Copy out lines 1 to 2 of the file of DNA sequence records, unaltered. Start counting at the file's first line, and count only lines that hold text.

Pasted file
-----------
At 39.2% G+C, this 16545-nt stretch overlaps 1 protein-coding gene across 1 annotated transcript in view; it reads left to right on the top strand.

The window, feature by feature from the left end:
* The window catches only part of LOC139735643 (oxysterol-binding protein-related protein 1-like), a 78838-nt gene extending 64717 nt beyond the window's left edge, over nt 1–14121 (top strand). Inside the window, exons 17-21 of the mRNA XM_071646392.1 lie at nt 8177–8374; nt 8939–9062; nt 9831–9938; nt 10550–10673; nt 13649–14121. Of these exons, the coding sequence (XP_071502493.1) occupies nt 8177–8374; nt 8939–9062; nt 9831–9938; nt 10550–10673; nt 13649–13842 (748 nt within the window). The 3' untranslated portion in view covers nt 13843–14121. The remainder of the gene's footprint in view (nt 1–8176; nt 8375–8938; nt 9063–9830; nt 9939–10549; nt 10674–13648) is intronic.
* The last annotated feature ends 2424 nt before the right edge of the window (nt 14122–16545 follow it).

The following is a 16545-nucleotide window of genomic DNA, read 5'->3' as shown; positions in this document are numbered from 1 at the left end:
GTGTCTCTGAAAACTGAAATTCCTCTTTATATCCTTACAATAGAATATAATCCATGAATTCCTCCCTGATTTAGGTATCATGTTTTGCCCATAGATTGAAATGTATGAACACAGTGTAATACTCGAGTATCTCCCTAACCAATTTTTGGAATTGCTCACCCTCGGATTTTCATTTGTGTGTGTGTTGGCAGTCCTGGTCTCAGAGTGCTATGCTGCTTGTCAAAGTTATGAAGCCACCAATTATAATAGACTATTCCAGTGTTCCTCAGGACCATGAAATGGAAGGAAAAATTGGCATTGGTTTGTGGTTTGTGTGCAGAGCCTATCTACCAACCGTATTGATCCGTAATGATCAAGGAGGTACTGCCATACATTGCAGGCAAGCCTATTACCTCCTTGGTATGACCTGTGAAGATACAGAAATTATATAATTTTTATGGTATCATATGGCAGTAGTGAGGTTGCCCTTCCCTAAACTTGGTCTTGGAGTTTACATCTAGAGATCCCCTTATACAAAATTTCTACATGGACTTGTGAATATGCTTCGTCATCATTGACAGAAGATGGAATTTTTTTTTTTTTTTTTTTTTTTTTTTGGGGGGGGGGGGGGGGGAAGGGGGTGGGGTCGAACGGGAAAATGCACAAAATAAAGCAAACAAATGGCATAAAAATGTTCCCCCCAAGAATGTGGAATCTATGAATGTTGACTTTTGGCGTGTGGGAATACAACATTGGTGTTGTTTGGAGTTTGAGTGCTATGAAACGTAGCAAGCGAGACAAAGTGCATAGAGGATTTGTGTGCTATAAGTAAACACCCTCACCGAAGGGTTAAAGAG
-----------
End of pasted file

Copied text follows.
At 39.2% G+C, this 16545-nt stretch overlaps 1 protein-coding gene across 1 annotated transcript in view; it reads left to right on the top strand.

The window, feature by feature from the left end: